Australian Galleries Works on Paper, Melbourne 13 October - 4 November 2001
Jeffery Smart belongs to that most select group of artists: they who were born between the two world wars, who matured as artists in this country, and went on to achieve substantial success on the international scene. As such, Smart looks and plays the part of the elder art expatriate well. Urbane, impeccably groomed, and somewhat acidic in his views of the contemporary scene, Smart regularly returns to these shores to due acclaim, press notices and sales. The Heide Museum of Modern Art was the venue for a spectacularly successful retrospective of his work last year, and in September of this year some of his more recent paintings were on show in Brisbane. Australian Galleries had a concurrent exhibition of drawings in Sydney, which also had a showing in Melbourne.
Few painters are as meticulous in their preparation for a major canvas as Smart. A lifelong devotee of Piero della Francesca and the early Italian Renaissance, Smart takes the working method of such masters as his own. In all but his earliest works, Smart's paintings proceed through a series of drafts, directly comparable to those of a writer, starting with drawings to establish detail, but especially to formulate the composition itself. As with the productions of an author, what matters is the final draft, the rest being the means to an end. This does not mean the drawings lack merit as artworks in their own right - far from it - but their main interest is in providing evidence and clues to the artist's progression of thought, the countless decisions involved with the evolution of a picture.
All of the work upon which Smart has built his oeuvre falls within the realist tradition. This is not a matter, however, of the artist simply recording the physical world. Each major piece - that is, each final, definitive painting - is a machine, a device to explore painting's abstract qualities. Above all else, Smart has explored and extended the Quattrocento's project of composition, the development of a formal visual language exploiting colour, tone and above all, the wonder of that age: perspective.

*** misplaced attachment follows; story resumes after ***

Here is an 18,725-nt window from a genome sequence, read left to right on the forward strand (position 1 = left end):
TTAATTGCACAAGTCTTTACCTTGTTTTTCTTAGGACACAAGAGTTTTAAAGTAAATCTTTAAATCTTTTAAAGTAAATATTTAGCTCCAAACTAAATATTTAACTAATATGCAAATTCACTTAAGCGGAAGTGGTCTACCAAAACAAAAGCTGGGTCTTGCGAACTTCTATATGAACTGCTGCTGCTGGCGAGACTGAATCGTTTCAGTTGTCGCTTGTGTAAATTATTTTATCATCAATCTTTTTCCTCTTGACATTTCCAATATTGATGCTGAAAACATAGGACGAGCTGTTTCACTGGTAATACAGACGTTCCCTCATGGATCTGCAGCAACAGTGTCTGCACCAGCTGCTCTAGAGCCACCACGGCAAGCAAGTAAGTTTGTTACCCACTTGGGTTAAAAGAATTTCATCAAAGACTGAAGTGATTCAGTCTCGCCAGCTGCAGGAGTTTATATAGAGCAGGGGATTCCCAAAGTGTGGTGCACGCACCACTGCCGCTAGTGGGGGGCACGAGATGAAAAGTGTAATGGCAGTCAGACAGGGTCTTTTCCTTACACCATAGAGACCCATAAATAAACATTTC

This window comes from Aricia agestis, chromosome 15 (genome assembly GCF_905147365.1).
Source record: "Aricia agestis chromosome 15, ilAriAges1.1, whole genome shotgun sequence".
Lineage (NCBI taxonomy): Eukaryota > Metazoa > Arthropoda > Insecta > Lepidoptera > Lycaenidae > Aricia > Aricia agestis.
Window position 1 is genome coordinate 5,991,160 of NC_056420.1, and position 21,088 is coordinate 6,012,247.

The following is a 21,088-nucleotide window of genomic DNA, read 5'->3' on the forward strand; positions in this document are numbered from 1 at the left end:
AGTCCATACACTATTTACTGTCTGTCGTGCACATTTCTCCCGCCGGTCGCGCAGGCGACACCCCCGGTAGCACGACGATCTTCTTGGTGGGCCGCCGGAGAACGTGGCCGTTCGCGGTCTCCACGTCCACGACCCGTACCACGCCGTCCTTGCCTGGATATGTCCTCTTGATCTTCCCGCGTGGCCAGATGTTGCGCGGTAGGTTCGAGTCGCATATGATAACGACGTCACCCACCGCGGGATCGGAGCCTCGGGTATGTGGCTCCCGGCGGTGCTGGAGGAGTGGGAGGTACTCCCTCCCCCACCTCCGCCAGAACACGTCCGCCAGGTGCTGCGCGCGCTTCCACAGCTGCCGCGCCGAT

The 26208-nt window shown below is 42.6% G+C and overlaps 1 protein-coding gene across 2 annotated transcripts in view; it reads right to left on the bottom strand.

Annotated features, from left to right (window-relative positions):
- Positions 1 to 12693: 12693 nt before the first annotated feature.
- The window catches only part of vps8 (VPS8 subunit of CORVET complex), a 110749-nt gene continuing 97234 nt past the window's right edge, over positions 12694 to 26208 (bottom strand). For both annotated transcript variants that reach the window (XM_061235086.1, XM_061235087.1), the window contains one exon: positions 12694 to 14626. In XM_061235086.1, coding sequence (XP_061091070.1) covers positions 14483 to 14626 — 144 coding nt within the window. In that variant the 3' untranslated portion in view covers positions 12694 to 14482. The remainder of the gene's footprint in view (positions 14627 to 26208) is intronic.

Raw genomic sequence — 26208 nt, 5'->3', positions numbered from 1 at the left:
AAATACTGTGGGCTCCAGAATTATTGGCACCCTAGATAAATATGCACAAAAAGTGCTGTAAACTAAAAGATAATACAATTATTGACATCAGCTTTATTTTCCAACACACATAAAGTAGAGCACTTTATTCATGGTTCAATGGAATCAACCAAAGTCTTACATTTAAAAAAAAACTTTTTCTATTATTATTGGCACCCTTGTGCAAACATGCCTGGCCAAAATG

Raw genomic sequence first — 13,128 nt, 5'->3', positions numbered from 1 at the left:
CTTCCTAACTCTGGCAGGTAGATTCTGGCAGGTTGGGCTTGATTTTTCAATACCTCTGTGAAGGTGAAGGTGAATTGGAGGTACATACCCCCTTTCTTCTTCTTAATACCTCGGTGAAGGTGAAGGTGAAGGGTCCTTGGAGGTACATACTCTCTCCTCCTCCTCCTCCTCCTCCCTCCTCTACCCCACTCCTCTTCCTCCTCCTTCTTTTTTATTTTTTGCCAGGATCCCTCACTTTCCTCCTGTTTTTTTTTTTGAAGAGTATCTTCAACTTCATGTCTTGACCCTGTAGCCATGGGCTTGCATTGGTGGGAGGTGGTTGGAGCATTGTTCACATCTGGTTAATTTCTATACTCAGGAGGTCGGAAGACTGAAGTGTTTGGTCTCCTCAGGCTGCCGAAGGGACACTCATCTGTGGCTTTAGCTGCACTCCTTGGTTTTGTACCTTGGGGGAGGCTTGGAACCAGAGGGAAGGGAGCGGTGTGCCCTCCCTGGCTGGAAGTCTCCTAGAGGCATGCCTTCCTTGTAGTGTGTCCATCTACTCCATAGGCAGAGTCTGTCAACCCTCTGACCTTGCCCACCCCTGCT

The Australian Galleries shows were quite comprehensive, with over two hundred works ranging over nearly sixty years. There are no grand gestures in these drawings, save one: a study dating from the fifties for Temptation in the desert, combining loose penwork, strong colour and the dramatic pose of the figure with its outstretched, upraised hand. This was the lone histrionic note in the exhibition, but by no means the only theatrical one. Many of the compositional studies - as with the paintings they prefigure - have the quality of stage settings. It is as if the figures - indeed, the streetscapes themselves - are waiting for the action to begin, a drama to unfold. Again and again in his paintings Smart suggests time itself through his use of light, which is raked over his urban settings, set off against dark skies.
This motif and its associated elements appears in these drawings for the first time as early as 1951, in War memorial, Adelaide. This small, loosely sketched ink and wash work has a completeness that distinguishes it from the bulk of the studies. Trees and war monuments tower over a handful of schematic figures. The sky is picked out in black ink. The monuments themselves, a soldier with raised gun and a first world war artillery piece on its carriage, are at least twice oversize and dwarf the people. An air of disquiet hovers over the scene.
Throughout his career however, Smart has rejected readings of his works as images of alienation. Certainly there is little amongst the drawings and studies to support this reading. A number of ink and watercolour works of the early fifties depict tired or decrepit urban settings, but they appear to have more in common with an aesthetic current at that period, at once gritty and romantic, exemplified by the Hill End artists. It is in much later drawings where Smart finds subjects worthy of his most attractive treatments, in studies of wheels and tyres, in details of roadworks furniture, in concrete ramps and railway platforms.
Retrospective shows allow us to see the drift and change in an artist's style. The earlier, more modulated approach to mark-making is replaced in later years by a somewhat impersonal technique, a good example being The Sardinian's house, a 'finished' ink and watercolour of 1995. As drawings per se they may be a little dry for some, but for the insight that they provide to the artist's processes of creation, and the central place of drawing for this particular painter, this was a rewarding show.